NIST released three biometric databases, which contain fingerprints, facial photographs and iris scans, that anyone can access to help train machine-learning algorithms to create better applications for facial recognition or other types of identity and access management (IAM) systems.
One reason NIST released these datasets is to address issues in a study the agency conducted at about the same time, which looked at nearly 190 software algorithms from 99 developers and found bias in how the applications worked, including a high rate of false positives.
Whether building your own applications or adopting the technology of others for a project or company initiative, it’s important to remember that facial recognition is still in its infancy despite the benefits, said Rui Lopes, engineering and technical support director at security firm Panda Security.
“Facial recognition, in connection with body-temperature technology, has proven to be very helpful in various countries, helping to prevent the spread of COVID-19 and to identify those who may be sick,” Lopes told Dice. “Great care must be taken by any organization that adopts facial recognition at this time, and should disclose their data-collecting practices.”
Facial Recognition and Legal Concerns
As with any new technology, lawmakers are also eager to put their stamp on it, which means new sets of legal requirements that need to be considered before applications can roll out into public use.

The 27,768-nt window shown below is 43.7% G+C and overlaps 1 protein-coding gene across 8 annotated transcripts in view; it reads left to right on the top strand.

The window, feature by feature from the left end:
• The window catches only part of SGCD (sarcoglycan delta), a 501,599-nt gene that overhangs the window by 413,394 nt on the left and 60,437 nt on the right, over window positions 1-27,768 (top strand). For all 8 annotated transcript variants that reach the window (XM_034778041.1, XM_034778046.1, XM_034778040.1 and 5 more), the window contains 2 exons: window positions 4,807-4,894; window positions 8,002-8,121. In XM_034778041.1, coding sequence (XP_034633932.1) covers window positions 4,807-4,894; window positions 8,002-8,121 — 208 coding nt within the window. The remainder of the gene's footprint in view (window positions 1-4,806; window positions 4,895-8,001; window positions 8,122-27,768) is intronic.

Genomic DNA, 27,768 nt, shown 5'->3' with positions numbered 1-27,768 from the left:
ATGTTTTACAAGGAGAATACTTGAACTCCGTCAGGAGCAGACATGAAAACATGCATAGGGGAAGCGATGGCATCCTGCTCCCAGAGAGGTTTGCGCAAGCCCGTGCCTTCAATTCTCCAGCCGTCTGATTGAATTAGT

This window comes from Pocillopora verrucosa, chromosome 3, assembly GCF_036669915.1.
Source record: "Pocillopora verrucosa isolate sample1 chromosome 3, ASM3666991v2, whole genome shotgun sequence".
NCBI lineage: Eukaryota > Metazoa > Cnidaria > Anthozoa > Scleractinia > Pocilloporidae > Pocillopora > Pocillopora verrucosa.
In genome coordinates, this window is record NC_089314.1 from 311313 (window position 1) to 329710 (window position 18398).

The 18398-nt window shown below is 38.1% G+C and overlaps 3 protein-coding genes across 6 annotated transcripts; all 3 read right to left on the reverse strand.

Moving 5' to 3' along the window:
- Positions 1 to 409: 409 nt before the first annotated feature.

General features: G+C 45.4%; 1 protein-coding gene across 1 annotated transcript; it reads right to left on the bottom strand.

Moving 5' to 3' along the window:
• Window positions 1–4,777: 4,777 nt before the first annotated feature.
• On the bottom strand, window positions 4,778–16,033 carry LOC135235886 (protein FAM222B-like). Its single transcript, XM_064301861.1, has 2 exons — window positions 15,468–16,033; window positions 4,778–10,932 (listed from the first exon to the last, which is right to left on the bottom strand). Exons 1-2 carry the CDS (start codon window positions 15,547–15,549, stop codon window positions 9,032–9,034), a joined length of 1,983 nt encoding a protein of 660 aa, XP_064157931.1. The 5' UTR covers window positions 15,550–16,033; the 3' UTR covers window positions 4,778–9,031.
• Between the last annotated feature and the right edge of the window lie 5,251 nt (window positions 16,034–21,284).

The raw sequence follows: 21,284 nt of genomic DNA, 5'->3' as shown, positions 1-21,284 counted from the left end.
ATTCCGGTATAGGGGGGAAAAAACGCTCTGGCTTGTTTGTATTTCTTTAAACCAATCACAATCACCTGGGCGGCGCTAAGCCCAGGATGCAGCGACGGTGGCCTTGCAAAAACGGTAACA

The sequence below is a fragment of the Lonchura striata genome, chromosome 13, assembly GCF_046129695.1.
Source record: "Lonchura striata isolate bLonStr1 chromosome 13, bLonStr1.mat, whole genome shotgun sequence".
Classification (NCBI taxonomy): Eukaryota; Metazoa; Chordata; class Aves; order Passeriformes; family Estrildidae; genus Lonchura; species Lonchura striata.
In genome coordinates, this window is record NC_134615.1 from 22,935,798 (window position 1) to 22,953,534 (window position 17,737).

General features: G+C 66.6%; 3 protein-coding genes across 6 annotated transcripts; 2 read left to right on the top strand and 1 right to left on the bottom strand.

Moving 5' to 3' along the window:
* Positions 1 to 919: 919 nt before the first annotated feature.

On March 31, Washington State Gov. Jay Inslee signed what is considered the country’s first law that regulates facial recognition software. The bill had support from one of the state’s biggest employers (Microsoft) which offers its own facial recognition software through its Azure platform.
Over the last several months, Congress has also held hearings concerning the use of facial recognition as well as other biometrics, as a way to improve identity and access management at a time when older methods aren’t keeping up with newer business demands and security needs.
“It’s important to understand the legal implications and potential repercussions to an individual’s privacy,” said Matt Gayford, principal consultant at the Crypsis Group, an incident response, risk management and digital forensics firm based in Virginia.
Gayford notes that other states and cities are considering how to regulate facial recognition technology to balance out its benefits. That could affect privacy. And whether it’s developers, security teams or a company’s legal team, following the changes are critical to how facial recognition can practically develop over the next several years.
“Many of these locations have different ideas about what is acceptable and what should be prevented,” Gayford said. “The House Oversight Committee has been planning a hearing to discuss the use of facial recognition technology but has already experienced delays and stated that legislation won’t happen any time soon. In such an emerging market, it’s critical to stay informed and to read the fine print, even in the face of crisis.”